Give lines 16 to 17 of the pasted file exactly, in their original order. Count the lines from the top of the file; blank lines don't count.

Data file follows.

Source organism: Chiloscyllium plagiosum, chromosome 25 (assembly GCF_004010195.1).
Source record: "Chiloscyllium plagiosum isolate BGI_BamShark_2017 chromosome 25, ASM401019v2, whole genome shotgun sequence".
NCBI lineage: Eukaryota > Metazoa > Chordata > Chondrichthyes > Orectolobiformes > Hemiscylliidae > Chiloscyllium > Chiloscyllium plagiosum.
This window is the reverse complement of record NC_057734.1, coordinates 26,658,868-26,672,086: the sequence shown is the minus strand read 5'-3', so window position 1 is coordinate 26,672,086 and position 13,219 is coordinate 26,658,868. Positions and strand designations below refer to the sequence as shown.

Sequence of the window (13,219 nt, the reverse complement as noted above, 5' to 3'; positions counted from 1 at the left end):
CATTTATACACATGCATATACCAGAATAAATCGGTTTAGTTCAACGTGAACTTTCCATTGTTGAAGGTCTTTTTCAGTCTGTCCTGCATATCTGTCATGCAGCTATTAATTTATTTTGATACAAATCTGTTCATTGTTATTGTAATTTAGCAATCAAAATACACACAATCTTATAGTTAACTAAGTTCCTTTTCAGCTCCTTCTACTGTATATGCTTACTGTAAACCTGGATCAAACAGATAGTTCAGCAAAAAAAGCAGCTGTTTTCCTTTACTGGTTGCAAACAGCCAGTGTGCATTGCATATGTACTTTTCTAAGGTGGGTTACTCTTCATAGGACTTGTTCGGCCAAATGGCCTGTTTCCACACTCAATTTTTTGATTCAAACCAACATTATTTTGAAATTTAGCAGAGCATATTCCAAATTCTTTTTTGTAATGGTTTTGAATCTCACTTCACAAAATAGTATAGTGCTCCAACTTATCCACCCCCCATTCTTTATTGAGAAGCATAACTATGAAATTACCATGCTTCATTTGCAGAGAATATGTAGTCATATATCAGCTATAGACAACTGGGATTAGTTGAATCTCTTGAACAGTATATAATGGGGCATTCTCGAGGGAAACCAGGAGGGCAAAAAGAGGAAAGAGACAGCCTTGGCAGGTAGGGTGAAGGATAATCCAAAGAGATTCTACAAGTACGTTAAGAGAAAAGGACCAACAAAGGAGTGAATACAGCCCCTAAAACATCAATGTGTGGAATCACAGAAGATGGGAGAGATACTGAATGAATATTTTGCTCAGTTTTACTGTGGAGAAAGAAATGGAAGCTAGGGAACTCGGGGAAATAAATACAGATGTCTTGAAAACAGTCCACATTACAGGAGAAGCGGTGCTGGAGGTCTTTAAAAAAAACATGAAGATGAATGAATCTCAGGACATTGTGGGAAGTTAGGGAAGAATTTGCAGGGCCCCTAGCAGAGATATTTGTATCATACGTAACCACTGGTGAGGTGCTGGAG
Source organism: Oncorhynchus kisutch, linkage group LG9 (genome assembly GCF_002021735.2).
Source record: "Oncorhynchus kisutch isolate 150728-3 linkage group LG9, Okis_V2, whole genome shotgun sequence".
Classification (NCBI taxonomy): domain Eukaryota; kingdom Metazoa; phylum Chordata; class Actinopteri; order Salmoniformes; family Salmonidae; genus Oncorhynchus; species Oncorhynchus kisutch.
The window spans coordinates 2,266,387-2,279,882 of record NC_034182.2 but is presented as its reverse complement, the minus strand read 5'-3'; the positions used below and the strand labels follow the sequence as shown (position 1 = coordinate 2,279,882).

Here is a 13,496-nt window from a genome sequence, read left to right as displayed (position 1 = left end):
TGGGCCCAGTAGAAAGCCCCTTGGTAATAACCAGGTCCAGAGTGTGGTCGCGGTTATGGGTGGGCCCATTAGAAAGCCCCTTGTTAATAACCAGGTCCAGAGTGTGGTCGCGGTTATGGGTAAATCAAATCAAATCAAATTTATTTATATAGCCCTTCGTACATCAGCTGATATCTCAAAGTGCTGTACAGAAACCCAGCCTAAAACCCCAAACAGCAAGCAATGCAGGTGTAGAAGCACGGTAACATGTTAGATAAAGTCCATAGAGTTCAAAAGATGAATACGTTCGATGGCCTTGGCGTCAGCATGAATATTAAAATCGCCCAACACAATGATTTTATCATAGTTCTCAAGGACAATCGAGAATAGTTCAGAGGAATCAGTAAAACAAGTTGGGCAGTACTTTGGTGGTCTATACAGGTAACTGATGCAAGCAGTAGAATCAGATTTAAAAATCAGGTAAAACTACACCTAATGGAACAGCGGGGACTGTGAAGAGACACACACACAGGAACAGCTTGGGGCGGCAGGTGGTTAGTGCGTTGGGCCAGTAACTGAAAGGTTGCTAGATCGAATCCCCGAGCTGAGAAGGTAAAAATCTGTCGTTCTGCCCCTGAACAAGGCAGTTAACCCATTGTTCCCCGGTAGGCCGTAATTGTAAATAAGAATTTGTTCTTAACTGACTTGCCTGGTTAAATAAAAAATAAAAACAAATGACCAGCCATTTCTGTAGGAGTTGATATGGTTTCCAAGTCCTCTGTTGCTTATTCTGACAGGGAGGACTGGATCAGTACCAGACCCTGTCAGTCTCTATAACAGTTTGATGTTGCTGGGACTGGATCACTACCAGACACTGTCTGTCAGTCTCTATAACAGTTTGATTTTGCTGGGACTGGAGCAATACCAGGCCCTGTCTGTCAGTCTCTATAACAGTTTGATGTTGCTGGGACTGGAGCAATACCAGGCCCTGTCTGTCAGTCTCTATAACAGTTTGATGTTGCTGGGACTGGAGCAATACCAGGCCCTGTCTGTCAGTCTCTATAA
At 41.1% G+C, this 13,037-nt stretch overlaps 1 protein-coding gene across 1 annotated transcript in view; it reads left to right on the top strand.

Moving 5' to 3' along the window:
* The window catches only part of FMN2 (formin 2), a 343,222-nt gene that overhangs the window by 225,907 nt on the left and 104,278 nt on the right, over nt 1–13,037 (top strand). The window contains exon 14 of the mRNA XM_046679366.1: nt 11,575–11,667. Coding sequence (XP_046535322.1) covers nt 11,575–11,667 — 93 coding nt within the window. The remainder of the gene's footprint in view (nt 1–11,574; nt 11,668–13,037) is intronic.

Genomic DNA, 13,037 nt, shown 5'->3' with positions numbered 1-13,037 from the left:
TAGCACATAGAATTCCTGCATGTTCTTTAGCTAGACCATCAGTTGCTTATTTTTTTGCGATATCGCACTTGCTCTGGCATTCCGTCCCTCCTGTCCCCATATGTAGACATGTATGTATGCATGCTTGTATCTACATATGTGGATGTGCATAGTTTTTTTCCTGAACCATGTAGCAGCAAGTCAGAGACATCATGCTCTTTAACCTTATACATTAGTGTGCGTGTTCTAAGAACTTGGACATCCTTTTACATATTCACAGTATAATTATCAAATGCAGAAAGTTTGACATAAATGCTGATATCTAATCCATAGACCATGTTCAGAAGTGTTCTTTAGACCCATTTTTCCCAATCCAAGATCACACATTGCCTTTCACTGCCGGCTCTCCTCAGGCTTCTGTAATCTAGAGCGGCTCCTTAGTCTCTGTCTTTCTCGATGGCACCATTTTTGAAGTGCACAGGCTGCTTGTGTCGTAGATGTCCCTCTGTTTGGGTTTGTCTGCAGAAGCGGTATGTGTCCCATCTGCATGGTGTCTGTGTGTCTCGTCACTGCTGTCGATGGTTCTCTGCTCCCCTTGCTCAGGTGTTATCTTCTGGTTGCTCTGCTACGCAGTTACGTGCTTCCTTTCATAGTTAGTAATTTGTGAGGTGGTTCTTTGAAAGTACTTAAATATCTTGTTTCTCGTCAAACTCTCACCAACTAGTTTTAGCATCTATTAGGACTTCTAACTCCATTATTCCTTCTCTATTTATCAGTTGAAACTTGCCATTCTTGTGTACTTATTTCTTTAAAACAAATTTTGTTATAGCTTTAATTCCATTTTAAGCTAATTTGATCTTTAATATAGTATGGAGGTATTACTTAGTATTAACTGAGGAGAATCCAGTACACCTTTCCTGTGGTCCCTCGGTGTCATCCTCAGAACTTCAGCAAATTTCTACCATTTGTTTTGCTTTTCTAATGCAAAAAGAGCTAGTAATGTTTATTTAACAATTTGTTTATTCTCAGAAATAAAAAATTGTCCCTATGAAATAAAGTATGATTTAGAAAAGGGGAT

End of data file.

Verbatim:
Genomic DNA, 13,037 nt, shown 5'->3' with positions numbered 1-13,037 from the left:
TAGCACATAGAATTCCTGCATGTTCTTTAGCTAGACCATCAGTTGCTTATTTTTTTGCGATATCGCACTTGCTCTGGCATTCCGTCCCTCCTGTCCCCATATGTAGACATGTATGTATGCATGCTTGTATCTACATATGTGGATGTGCATAGTTTTTTTCCTGAACCATGTAGCAGCAAGTCAGAGACATCATGCTCTTTAACCTTATACATTAGTGTGCGTGTTCTAAGAACTTGGACATCCTTTTACATATTCACAGTATAATTATCAAATGCAGAAAGTTTGACATAAATGCTGATATCTAATCCATAGACCATGTTCAGAAGTGTTCTTTAGACCCATTTTTCCCAATCCAAGATCACACATTGCCTTTCACTGCCGGCTCTCCTCAGGCTTCTGTAATCTAGAGCGGCTCCTTAGTCTCTGTCTTTCTCGATGGCACCATTTTTGAAGTGCACAGGCTGCTTGTGTCGTAGATGTCCCTCTGTTTGGGTTTGTCTGCAGAAGCGGTATGTGTCCCATCTGCATGGTGTCTGTGTGTCTCGTCACTGCTGTCGATGGTTCTCTGCTCCCCTTGCTCAGGTGTTATCTTCTGGTTGCTCTGCTACGCAGTTACGTGCTTCCTTTCATAGTTAGTAATTTGTGAGGTGGTTCTTTGAAAGTACTTAAATATCTTGTTTCTCGTCAAACTCTCACCAACTAGTTTTAGCATCTATTAGGACTTCTAACTCCATTATTCCTTCTCTATTTATCAGTTGAAACTTGCCATTCTTGTGTACTTATTTCTTTAAAACAAATTTTGTTATAGCTTTAATTCCATTTTAAGCTAATTTGATCTTTAATATAGTATGGAGGTATTACTTAGTATTAACTGAGGAGAATCCAGTACACCTTTCCTGTGGTCCCTCGGTGTCATCCTCAGAACTTCAGCAAATTTCTACCATTTGTTTTGCTTTTCTAATGCAAAAAGAGCTAGTAATGTTTATTTAACAATTTGTTTATTCTCAGAAATAAAAAATTGTCCCTATGAAATAAAGTATGATTTAGAAAAGGGGAT